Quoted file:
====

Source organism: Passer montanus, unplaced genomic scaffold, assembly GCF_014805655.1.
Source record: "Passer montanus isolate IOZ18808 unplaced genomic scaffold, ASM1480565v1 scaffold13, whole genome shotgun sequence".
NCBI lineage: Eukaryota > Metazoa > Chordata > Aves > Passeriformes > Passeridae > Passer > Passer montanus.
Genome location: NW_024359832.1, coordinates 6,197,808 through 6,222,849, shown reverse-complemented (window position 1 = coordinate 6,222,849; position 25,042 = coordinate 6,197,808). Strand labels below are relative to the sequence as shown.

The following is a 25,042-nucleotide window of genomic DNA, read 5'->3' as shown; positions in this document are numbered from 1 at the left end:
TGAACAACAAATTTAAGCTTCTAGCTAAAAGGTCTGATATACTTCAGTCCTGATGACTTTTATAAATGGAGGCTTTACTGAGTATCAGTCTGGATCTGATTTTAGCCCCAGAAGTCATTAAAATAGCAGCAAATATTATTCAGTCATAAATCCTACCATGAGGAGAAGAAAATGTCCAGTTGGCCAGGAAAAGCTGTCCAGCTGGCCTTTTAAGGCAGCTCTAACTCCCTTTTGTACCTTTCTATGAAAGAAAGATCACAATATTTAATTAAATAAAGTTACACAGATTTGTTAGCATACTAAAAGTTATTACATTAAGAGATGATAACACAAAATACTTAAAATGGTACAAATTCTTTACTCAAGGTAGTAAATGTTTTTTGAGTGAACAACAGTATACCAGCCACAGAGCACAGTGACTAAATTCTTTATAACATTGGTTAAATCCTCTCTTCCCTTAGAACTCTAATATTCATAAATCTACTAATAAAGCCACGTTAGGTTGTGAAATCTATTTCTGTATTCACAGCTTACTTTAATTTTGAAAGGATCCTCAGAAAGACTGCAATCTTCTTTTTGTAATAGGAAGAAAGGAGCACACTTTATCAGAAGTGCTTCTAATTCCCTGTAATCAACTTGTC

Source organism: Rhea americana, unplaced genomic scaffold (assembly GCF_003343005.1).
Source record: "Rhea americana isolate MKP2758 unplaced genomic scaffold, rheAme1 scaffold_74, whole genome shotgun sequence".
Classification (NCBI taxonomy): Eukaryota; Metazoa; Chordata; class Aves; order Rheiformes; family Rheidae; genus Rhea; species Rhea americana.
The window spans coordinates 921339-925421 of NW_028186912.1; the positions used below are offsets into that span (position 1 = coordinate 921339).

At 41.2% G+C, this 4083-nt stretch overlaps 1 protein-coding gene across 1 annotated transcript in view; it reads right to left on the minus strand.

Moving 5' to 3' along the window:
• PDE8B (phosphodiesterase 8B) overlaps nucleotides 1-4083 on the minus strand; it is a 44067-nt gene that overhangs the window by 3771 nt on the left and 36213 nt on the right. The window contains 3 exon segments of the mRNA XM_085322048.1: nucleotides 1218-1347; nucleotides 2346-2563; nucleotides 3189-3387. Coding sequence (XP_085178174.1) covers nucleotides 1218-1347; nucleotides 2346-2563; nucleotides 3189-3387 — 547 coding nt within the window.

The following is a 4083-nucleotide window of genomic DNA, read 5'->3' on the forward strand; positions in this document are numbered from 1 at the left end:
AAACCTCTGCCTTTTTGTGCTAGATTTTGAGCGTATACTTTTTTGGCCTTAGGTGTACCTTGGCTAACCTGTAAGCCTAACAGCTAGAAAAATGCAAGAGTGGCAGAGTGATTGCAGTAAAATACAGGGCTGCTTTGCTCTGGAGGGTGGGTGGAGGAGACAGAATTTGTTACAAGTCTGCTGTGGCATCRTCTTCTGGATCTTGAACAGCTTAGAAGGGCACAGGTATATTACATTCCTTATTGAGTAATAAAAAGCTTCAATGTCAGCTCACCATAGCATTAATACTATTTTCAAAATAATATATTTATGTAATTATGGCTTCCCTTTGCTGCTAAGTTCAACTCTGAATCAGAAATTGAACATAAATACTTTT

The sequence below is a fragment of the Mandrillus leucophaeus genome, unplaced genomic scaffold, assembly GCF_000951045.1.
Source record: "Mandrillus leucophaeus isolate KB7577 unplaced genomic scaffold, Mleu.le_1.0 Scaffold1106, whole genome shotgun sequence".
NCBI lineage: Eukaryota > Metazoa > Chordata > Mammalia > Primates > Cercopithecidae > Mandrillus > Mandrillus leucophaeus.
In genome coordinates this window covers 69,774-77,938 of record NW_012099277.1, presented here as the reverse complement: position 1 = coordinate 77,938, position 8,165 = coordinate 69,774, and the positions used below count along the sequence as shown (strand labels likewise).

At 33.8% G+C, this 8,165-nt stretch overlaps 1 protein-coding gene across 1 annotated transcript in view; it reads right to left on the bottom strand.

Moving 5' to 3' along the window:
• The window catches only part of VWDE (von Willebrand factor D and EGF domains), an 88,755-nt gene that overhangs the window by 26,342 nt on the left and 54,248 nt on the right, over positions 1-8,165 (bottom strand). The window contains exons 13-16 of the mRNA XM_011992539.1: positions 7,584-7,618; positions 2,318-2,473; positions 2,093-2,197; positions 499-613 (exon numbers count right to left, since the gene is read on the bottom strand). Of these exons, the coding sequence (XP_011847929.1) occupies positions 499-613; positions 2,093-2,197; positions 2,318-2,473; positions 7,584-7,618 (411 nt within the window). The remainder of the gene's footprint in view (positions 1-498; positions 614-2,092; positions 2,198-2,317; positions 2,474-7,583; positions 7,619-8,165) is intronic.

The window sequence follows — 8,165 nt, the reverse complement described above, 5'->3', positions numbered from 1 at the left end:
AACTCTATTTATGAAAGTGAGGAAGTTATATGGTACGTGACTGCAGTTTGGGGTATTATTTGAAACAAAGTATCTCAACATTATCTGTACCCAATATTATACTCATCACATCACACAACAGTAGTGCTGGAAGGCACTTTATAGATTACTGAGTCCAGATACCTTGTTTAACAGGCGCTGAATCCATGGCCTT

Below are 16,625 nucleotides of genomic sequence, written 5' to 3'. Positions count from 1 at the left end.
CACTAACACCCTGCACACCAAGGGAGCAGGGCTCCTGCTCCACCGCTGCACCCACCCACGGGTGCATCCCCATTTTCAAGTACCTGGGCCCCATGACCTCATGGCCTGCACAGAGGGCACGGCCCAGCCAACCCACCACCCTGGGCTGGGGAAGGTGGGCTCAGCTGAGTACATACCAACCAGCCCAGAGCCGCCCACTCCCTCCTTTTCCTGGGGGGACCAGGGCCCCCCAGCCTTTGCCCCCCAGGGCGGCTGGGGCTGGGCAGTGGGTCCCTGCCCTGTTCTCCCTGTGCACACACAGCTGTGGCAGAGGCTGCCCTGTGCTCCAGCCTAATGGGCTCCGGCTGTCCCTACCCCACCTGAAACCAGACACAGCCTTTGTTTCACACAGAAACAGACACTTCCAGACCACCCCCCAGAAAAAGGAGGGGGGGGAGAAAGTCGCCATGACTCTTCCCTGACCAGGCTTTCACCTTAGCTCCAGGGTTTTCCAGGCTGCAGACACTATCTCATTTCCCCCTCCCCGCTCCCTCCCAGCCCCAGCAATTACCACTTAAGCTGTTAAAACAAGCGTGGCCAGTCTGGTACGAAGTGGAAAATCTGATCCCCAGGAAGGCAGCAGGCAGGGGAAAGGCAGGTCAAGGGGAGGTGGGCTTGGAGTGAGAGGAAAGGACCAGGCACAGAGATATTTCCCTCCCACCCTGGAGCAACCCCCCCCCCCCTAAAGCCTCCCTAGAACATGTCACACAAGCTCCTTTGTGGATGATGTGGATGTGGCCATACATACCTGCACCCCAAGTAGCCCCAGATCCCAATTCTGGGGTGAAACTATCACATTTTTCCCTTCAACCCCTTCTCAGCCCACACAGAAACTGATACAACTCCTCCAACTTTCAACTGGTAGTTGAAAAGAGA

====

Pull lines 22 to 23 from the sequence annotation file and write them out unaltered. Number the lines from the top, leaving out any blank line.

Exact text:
• The window catches only part of VWDE (von Willebrand factor D and EGF domains), an 88,755-nt gene that overhangs the window by 26,342 nt on the left and 54,248 nt on the right, over positions 1-8,165 (bottom strand). The window contains exons 13-16 of the mRNA XM_011992539.1: positions 7,584-7,618; positions 2,318-2,473; positions 2,093-2,197; positions 499-613 (exon numbers count right to left, since the gene is read on the bottom strand). Of these exons, the coding sequence (XP_011847929.1) occupies positions 499-613; positions 2,093-2,197; positions 2,318-2,473; positions 7,584-7,618 (411 nt within the window). The remainder of the gene's footprint in view (positions 1-498; positions 614-2,092; positions 2,198-2,317; positions 2,474-7,583; positions 7,619-8,165) is intronic.

The window sequence follows — 8,165 nt, the reverse complement described above, 5'->3', positions numbered from 1 at the left end: